"Of course, I wish the result had been different," says Nita Chaudhary, MoveOn's chief antiwar organizer, of their efforts to prevent the escalation. "But we tried very hard." Chaudhary points out that MoveOn has spent time and effort going after Democrats. Local groups routinely meet with their Representatives to lobby them on the war, and "we ran ads against Democrats -- we did this whole backbone campaign with Democrats, trying to get them to stand up against a blank check on the war." But she concedes that the organization made a tactical decision that the best way to bring the war to heel would be through elections, first electing a Democratic majority and now trying to elect Obama along with an "anti-Iraq War majority" in Congress.

To MoveOn's critics in the antiwar movement, the tactical choice to focus most of its energy on defeating Republicans confirmed a nagging sense that, for all its talk about being led by its members, the organization is really run by its staff. Dave Swanson of Democrats.com recalls that in March 2007, "a lot of the real peace organizations were pushing the Barbara Lee amendment" (which would have provided funding only for a withdrawal of forces) "to the point where MoveOn was feeling the pressure. So do they send out a survey, Do you favor the Barbara Lee or the [Democratic] leadership's bill?" (which would have attached timelines but continued funding). "No. Instead, they offered a choice of the leadership's bill or the President's agenda. It was essentially a Stalinist poll. They know damn well what their membership would have said if offered an honest survey."

In response to criticism of that poll, Pariser argued that MoveOn's members were sophisticated enough to understand that the Pelosi bill was the best possible option. But the episode highlighted the difficulty of the situation MoveOn increasingly finds itself in. Over ten years the organization has developed a reliably confrontational posture toward the Republicans in power. It's a necessary feature of an organization that needs to raise money constantly, a rational reaction to the GOP's debased leadership and the expression of a deep and genuine sentiment among its silent majority members, who have simply had enough. But the frustrations of the past two years with a Democratic Congress struggling to deliver any of the things MoveOn members want have served as a teachable moment. In interviews with nearly two dozen of MoveOn's regional coordinators, when I asked what they saw as MoveOn's role in a future Democrat-dominated Washington, they gave without exception the same answer: hold the politicians accountable. "One of their mottoes that really resonates with me is that democracy is not a spectator sport," says Sandy Tracy, the retired schoolteacher. "Average people have elected their officials and sent them off and let them be. We're now paying the price for that."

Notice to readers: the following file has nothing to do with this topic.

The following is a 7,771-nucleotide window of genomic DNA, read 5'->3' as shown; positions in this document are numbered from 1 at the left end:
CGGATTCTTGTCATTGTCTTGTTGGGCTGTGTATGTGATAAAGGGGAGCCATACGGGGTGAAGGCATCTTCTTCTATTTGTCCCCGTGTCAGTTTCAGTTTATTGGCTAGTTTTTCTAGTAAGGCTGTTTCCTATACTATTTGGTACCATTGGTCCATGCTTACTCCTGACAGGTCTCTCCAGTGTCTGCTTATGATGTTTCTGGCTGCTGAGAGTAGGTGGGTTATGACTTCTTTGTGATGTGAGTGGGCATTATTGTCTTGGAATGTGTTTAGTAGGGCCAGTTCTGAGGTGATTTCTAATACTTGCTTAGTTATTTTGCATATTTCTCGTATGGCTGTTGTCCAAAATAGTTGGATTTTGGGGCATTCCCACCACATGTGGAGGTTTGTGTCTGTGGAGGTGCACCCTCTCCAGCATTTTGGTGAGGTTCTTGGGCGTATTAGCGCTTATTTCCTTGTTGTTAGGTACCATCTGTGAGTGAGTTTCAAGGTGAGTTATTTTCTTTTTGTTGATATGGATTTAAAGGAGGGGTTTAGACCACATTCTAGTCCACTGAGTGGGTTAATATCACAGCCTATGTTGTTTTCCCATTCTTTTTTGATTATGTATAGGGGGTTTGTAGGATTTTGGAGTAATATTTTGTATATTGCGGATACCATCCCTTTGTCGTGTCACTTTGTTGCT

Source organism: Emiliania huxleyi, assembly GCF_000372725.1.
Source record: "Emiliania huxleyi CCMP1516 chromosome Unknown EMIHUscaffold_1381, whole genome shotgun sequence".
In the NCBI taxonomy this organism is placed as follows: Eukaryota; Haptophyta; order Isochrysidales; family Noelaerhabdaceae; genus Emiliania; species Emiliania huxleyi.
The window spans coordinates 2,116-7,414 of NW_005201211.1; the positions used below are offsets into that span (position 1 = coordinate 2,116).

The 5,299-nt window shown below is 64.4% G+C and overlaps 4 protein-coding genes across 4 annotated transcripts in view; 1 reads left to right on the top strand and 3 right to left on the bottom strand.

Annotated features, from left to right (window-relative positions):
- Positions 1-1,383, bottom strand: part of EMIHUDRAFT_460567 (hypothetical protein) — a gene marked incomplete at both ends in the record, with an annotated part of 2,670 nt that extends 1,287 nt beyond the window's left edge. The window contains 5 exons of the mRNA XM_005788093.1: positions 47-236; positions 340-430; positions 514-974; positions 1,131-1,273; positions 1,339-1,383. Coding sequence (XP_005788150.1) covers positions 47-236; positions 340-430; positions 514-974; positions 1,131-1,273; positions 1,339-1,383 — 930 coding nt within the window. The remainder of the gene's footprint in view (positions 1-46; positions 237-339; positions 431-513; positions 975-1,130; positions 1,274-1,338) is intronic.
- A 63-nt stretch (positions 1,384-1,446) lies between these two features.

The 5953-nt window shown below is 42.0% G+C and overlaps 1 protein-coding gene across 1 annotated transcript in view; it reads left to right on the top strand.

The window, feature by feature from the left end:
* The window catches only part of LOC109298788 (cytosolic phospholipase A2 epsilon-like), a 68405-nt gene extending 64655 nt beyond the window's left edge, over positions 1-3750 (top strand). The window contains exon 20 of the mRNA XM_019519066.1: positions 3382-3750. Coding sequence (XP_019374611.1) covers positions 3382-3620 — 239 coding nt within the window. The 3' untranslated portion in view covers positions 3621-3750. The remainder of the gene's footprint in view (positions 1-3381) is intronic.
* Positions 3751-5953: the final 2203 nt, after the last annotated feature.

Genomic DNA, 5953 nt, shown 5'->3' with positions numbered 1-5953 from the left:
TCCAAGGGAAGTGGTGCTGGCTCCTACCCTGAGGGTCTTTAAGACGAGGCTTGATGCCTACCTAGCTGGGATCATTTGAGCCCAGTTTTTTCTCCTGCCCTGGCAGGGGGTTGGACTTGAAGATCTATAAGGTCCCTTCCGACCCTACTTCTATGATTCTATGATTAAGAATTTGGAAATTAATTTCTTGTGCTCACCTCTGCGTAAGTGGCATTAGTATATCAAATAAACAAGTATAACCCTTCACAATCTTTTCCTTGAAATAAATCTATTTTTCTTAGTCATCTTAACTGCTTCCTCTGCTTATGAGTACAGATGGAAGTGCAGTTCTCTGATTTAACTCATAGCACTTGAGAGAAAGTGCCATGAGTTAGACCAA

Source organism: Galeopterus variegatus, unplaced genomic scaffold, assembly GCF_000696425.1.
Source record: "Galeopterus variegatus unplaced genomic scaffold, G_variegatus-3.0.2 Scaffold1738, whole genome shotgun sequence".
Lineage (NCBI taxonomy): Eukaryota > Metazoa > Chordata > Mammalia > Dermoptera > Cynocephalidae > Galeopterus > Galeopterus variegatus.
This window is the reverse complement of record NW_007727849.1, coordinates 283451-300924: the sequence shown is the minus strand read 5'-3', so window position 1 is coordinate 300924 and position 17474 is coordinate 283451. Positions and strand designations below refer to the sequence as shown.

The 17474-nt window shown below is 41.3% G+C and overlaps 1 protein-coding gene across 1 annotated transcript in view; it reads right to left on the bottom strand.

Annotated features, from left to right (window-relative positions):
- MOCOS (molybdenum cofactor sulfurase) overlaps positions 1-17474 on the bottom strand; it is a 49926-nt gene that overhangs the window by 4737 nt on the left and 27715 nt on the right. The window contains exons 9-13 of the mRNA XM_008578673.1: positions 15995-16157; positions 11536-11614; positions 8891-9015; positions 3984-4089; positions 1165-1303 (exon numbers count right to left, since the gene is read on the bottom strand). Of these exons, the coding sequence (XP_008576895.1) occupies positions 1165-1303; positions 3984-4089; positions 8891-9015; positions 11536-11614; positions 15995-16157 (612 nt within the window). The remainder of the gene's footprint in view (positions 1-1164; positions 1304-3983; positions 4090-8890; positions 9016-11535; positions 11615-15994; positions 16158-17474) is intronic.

Should the Democrats retake the White House and add to their Congressional majorities this fall, they would do well to take note of Tracy and the millions like her. Come next spring, if they haven't started withdrawing troops, you just might see Sandy Tracy in the streets with a bullhorn.

Progressive Dems Unveil Plan to End Iraq Occupation

On the late afternoon of the fifth anniversary of the invasion of Iraq, a grim, surreal procession made its way up DC's Capitol Hill. Down Independence Avenue alongside the House office buildings marched a single file of protesters, each clad in a black T-shirt, wearing a haunting white mask and holding a sign with the name of a civilian killed in Iraq. As they trudged up the Hill, a drummer rapped out a spare and mournful beat. Aside from several police escorts on bicycles, few were there to bear witness. Congress was in recess, the usual passel of commuters away or shuttered indoors, the streets empty under a misting gray sky. Like the real-life funerals for the Iraqi dead they represented, this re-creation, too, would pass with hardly a notice.

Last month in Washington, as protesters marched and danced and chanted, as progressives assembled for the Take Back America conference and as thousands of soldiers' families mourned their dead, Vice President Cheney gave an interview to ABC's Martha Raddatz. When she pointed out that two-thirds of Americans thought the war was not worth fighting, he answered: "So?"

"So?" Raddatz replied. "You don't care what the American people think?"

"No," said Cheney.

There you have it. To the millions who marched before the war began, to the hundreds of thousands who have protested since, to the tens of millions who voted for candidates in 2006 who pledged to end it, the Bush Administration says, more or less, Go fuck yourself.

We are now faced with two problems. One is a war that grinds on, subject only to its internal logic, each day further embedding an imperial occupation. The other is arguably even more profound, a terrifying breakdown in the basic mechanisms of democracy whereby the will of the majority is transferred into policy. We have two ostensible democracies (the United States and Iraq), each with a polity that wants an end to the war (the most recent polling from Iraq shows that 70 percent of Iraqis favor U.S. withdrawal), yet the war does not end.